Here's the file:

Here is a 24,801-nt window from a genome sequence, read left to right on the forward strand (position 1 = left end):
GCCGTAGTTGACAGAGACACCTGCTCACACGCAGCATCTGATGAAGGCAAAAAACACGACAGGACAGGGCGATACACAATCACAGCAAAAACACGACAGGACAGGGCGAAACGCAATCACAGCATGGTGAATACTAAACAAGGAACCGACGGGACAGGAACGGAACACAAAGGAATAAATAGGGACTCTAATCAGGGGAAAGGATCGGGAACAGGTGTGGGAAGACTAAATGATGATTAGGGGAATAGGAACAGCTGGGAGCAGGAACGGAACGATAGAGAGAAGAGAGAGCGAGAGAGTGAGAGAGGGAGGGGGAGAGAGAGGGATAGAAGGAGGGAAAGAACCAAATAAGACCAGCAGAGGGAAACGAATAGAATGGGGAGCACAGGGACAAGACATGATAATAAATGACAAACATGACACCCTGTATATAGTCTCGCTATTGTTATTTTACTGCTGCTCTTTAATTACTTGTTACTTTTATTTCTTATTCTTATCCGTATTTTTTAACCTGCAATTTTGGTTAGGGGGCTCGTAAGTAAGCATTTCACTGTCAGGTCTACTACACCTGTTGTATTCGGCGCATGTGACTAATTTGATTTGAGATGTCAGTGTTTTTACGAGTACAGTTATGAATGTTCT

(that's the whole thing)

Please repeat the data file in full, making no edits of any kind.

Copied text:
Here is a 24,801-nt window from a genome sequence, read left to right on the forward strand (position 1 = left end):
GCCGTAGTTGACAGAGACACCTGCTCACACGCAGCATCTGATGAAGGCAAAAAACACGACAGGACAGGGCGATACACAATCACAGCAAAAACACGACAGGACAGGGCGAAACGCAATCACAGCATGGTGAATACTAAACAAGGAACCGACGGGACAGGAACGGAACACAAAGGAATAAATAGGGACTCTAATCAGGGGAAAGGATCGGGAACAGGTGTGGGAAGACTAAATGATGATTAGGGGAATAGGAACAGCTGGGAGCAGGAACGGAACGATAGAGAGAAGAGAGAGCGAGAGAGTGAGAGAGGGAGGGGGAGAGAGAGGGATAGAAGGAGGGAAAGAACCAAATAAGACCAGCAGAGGGAAACGAATAGAATGGGGAGCACAGGGACAAGACATGATAATAAATGACAAACATGACACCCTGTATATAGTCTCGCTATTGTTATTTTACTGCTGCTCTTTAATTACTTGTTACTTTTATTTCTTATTCTTATCCGTATTTTTTAACCTGCAATTTTGGTTAGGGGGCTCGTAAGTAAGCATTTCACTGTCAGGTCTACTACACCTGTTGTATTCGGCGCATGTGACTAATTTGATTTGAGATGTCAGTGTTTTTACGAGTACAGTTATGAATGTTCT